Japan Geoscience Union Meeting 2015

Presentation information


Symbol S (Solid Earth Sciences) » S-CG Complex & General

[S-CG64] Ocean Floor Geoscience

Wed. May 27, 2015 6:15 PM - 7:30 PM Convention Hall (2F)

Convener:*Kyoko Okino(Ocean Research Institute, University of Tokyo), Keiichi Tadokoro(Research Center for Seismology, Volcanology and Earthquake and Volcano Research Center, Nagoya University), Osamu Ishizuka(Geological Survey of Japan, AIST), Tomohiro Toki(Faculty of Science, University of the Ryukyus), Narumi Takahashi(Research and Development Center for Earthquake and Tsunami, Japan Agency for Marine-Earth Science and Technology)

6:15 PM - 7:30 PM

[SCG64-P02] The structure of iron oxidized mounds at shallow marine hydrothermal environment in Satsuma Iwo-jima Island, Kagoshima

*Takashi KURATOMI1, Shoichi KIYOKAWA1, Minoru IKEHARA2, Shusaku GOTO3, Tatsuhiko HOSHINO4, Fumihiko IKEGAMI1, Yuto MINOWA1 (1.Kyushu University, 2.Center for Advanced Marine Core Research, Kochi University, 3.Geological Survey of Japan, AIST, 4.Japan Agency for Marine-Earth Science and Technology)

Keywords:iron oxidizing bacteria, hydrothermal fluid, iron oxide, satsuma iwo jima, biomineralization

Satsuma Iwo-Jima, located 38km south of Kyusyu Island, Japan, is a volcanic island in the northwestern rim of Kikai caldera. Here is preserved and identified on occurring iron precipitation at shallow ocean where can be recorded modern analogy of iron precipitation and sedimentation. Iron oxidized mounds are developing at seafloor with hydrothermal activity (pH=5.5, 50-60 degree Celsius), and there is high deposition rate of iron-oxides (33 cm/year: Kiyokawa et al., 2012).
Result of sea sonar scan seismic images shows that the iron oxidized mounds in Nagahama bay are estimated about 7.8 m3 in volume, which formed 2-3 thick mound at 32.68 m2 area for 20 years. Each mound is formed two layers: blackish hard layer and brownish soft layer. The inside of samples is constructed from the aggregation of convex structure (3-4 cm) covered by hard layers as a rim. Petrographic observations indicate that both layers have filament-like forms, and the form in soft layer is perpendicular to that in the hard layer. The number of iron oxides particles observed on filament-like forms in soft layer increases toward hard layer. Hard layer consists of aggregation of bacillus-like form as the chain of particle (about 2 um). At soft layer, on the other hand, bacteria-like form with smaller particles (<0.5 um) is observed. Bacteria-like form could be classified into 3 types (helix, ribbon-like, twisted). Furthermore, hard layers consist of ferrihydrite and opal-A (Si: 26.8%, Fe: 56.0%) and soft one is composed by ferrihydrite, opal-A and silica mineral (Si: 36.5%, Fe: 43.5%). Mariprofundus ferrooxydans known as iron-oxidizing bacteria belonging to Zeta-proteobacteria identified in this matter, but they are nothing at floating iron oxide samples.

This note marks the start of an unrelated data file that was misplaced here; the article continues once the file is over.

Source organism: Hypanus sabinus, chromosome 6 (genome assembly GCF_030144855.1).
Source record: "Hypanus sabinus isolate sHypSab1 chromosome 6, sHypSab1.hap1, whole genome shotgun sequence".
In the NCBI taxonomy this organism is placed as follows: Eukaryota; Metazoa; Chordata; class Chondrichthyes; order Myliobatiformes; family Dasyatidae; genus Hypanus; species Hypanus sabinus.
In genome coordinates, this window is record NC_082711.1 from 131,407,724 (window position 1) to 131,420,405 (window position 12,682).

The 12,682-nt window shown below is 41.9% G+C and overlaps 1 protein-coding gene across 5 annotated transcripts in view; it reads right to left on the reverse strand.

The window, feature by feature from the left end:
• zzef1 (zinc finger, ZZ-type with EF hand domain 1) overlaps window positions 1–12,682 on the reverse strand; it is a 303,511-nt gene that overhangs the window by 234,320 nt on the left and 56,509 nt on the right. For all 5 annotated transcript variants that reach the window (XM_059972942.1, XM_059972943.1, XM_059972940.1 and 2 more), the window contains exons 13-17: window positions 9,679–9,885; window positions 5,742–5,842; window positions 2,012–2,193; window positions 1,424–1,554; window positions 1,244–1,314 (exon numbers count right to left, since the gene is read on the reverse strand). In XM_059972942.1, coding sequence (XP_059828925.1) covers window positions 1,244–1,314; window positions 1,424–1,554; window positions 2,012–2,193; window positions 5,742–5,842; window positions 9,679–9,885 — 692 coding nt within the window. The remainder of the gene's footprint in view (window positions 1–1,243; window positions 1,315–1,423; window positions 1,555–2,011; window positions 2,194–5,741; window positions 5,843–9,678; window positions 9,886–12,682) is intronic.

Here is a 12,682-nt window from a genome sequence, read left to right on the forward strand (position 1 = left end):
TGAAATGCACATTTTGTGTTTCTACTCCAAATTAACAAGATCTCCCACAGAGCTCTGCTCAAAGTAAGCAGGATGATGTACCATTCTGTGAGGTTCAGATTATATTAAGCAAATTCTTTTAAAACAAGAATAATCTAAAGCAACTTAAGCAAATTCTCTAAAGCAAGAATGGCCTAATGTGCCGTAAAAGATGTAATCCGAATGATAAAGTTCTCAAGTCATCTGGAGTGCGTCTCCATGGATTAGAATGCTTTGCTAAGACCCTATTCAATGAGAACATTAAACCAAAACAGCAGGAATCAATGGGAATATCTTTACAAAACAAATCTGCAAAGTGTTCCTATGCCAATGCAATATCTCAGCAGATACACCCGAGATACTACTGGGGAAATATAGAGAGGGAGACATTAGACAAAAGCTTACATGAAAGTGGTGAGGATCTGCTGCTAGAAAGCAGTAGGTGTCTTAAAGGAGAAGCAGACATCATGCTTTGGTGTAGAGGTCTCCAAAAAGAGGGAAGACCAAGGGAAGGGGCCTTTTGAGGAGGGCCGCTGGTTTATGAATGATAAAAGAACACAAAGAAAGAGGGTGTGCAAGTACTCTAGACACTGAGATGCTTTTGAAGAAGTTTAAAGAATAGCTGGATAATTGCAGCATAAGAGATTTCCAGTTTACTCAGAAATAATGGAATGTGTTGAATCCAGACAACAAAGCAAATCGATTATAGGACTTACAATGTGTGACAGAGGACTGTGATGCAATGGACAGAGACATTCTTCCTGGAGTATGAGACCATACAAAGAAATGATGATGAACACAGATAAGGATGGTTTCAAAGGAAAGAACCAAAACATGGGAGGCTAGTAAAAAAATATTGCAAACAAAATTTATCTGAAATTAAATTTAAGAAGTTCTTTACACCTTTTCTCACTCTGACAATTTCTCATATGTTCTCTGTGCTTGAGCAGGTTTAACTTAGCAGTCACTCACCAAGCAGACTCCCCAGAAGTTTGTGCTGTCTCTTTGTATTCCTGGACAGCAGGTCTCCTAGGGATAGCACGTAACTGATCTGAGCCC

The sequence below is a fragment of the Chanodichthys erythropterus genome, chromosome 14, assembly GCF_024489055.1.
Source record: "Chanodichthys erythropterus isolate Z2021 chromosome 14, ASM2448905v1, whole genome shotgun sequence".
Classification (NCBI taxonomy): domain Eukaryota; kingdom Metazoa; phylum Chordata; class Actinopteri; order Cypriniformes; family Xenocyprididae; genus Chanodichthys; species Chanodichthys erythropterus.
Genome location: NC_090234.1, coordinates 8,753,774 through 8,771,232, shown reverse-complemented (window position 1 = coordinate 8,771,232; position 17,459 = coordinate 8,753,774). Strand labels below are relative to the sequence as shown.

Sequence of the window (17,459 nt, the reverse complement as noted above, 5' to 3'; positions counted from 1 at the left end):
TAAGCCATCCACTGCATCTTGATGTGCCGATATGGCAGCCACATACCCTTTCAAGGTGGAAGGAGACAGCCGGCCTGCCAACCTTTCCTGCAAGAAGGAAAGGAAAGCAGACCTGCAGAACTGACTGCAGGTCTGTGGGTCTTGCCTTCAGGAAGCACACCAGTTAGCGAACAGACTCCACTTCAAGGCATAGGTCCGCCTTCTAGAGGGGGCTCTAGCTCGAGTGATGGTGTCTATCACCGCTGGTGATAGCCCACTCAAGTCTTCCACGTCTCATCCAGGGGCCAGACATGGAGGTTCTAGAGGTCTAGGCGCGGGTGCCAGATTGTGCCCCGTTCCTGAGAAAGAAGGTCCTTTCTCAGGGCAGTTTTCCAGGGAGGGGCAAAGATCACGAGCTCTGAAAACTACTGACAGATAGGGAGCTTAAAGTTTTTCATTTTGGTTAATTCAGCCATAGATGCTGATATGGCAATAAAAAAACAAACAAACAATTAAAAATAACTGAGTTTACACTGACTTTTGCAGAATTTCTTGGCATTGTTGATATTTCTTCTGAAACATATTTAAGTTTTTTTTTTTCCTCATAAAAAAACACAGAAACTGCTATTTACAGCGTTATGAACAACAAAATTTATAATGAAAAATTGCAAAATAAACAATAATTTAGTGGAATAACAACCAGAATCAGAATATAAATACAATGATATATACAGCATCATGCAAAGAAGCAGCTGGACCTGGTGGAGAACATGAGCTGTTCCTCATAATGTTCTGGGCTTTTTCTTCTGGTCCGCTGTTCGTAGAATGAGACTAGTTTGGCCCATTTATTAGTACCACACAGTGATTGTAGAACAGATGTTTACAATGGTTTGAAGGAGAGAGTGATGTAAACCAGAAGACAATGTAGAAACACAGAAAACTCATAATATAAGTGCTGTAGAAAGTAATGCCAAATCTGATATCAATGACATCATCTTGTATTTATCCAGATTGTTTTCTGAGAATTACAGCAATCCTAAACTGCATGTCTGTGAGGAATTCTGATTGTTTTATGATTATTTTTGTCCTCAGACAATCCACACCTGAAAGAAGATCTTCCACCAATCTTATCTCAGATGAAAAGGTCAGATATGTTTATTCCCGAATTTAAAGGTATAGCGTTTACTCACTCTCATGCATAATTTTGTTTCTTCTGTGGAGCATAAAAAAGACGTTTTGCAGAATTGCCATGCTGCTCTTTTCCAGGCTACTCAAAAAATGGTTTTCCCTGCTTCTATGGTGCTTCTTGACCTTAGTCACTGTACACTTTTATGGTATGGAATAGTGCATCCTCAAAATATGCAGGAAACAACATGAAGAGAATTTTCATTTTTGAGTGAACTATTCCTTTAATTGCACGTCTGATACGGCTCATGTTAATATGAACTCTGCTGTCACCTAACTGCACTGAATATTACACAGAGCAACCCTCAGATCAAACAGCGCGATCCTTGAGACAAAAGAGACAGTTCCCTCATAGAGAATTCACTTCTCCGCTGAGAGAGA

The process of forming iron oxidized mounds: 1. Soft layers were made by chemical and biological activity. The filament-like forms at soft layer is the stalks of iron oxidizing bacteria. 2. The hard layers were made by adsorption of iron oxyhydroxide around stalks. Iron oxidizing bacteria is prefer to the redox interface (Chan et al., 2011) such as the mixing zone located in hard layer between hydrothermal fluid and seawater. 3. Hydrothermal activity form the liner structure at hard layer. Iron oxidized mounds were formed by repeating of those process over ten times.
Based on the seismic data, the forming rate of iron oxidized mounds is about over 1.2 cm/yr. Formation of hard layers in these mound is the result of adsorption of iron oxyhydroxide around stalks made by the activity of iron oxidizing bacteria. The iron providing rate (2.474*106 kg(Fe)/m.y./m2) from the Nagahama bay iron mounds is as about ten times as that of the Hamasley Group sediment (2.51*105 kg(Fe)/m.y./m2). Furthermore, if there is the Nagahama bay iron oxidized mounds at Archean, 6.0*108 times of these mounds need to form the Joffre Member volume (360 m/2m.y.). In this study, we strongly suggest that the combination of chemical and biological reaction is important system to form large amount of iron oxide deposit.